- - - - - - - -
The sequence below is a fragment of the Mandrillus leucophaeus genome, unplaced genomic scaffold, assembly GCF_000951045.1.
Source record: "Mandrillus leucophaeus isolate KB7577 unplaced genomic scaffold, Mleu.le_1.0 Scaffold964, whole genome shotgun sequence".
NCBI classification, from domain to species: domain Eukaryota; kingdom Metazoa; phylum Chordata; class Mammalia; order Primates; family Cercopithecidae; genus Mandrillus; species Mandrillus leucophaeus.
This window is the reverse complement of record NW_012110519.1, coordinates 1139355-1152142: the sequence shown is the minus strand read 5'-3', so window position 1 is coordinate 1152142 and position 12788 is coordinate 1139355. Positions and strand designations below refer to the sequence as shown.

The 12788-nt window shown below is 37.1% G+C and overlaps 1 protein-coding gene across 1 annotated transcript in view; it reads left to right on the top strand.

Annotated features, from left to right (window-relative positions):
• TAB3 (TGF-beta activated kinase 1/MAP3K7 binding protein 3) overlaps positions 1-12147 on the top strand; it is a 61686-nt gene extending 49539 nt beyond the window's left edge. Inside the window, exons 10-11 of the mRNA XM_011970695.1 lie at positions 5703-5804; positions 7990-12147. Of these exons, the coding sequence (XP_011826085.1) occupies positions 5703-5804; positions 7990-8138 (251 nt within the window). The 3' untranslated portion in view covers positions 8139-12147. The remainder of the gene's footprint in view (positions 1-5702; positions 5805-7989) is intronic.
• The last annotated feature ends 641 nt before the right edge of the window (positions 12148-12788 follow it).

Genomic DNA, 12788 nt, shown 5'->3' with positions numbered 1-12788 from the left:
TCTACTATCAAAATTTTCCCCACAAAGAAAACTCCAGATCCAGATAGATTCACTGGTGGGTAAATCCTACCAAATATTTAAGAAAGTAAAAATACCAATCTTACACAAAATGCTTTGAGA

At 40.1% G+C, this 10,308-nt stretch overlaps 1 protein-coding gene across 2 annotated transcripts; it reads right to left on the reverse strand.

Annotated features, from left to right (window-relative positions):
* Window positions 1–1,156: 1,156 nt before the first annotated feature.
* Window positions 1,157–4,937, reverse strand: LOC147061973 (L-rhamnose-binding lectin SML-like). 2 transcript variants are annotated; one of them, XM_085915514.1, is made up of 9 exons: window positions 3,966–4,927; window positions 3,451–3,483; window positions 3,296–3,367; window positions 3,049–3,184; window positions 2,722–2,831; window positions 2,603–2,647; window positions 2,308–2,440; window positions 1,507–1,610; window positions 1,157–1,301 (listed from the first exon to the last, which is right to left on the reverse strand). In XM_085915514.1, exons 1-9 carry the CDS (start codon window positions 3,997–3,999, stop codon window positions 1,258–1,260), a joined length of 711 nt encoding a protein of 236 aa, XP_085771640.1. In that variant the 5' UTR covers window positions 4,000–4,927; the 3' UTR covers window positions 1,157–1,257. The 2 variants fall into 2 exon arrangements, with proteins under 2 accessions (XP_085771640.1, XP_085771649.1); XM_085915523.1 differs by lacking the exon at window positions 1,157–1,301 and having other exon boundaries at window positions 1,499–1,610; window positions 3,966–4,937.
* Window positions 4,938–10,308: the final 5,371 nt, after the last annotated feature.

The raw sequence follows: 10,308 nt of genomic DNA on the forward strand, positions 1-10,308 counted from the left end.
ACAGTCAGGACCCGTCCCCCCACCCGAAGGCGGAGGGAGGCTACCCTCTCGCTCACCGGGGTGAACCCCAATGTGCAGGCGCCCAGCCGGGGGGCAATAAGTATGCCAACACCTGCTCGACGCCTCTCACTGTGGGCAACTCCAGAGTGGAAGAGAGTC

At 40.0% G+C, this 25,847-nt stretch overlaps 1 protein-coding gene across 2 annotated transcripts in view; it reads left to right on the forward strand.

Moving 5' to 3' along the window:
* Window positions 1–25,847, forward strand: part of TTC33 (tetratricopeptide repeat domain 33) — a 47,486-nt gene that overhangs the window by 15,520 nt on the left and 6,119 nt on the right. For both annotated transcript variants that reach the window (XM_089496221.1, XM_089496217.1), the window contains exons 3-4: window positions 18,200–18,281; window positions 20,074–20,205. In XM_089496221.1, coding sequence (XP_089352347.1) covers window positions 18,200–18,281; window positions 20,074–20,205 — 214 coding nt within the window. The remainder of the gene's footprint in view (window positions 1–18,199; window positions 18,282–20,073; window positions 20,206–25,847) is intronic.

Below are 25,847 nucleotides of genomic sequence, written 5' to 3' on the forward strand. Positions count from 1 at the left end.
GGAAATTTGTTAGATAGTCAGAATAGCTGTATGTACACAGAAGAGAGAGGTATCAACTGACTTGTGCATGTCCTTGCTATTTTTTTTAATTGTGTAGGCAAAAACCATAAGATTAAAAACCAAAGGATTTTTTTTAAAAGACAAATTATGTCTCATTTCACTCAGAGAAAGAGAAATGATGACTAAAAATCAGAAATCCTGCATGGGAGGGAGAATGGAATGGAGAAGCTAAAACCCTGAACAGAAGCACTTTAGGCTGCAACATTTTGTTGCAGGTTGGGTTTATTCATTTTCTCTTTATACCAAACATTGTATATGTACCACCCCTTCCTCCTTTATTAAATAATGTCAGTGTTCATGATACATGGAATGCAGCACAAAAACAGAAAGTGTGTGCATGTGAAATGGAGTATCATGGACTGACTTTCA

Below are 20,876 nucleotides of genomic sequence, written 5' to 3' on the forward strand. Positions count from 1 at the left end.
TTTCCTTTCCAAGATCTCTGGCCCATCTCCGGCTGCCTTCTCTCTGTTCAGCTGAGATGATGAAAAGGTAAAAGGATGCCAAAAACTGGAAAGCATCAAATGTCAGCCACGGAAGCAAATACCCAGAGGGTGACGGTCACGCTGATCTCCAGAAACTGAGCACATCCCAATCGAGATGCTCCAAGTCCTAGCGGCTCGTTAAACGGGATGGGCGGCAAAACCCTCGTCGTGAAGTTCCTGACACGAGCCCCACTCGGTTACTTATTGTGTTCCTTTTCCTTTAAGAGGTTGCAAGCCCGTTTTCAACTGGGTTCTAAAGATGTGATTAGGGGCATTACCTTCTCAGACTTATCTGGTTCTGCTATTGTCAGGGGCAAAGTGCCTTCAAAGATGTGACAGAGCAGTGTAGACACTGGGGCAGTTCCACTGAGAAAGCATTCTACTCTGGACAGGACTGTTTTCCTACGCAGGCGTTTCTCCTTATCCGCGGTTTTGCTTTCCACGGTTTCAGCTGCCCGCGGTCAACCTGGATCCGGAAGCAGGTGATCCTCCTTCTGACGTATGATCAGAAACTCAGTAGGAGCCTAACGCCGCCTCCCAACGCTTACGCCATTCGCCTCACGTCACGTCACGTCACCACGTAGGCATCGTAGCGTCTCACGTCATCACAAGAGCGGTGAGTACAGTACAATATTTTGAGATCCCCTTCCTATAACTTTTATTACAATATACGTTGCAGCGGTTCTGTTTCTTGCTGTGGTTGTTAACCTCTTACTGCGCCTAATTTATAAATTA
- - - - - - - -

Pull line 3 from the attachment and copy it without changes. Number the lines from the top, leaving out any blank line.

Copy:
NCBI classification, from domain to species: domain Eukaryota; kingdom Metazoa; phylum Chordata; class Mammalia; order Primates; family Cercopithecidae; genus Mandrillus; species Mandrillus leucophaeus.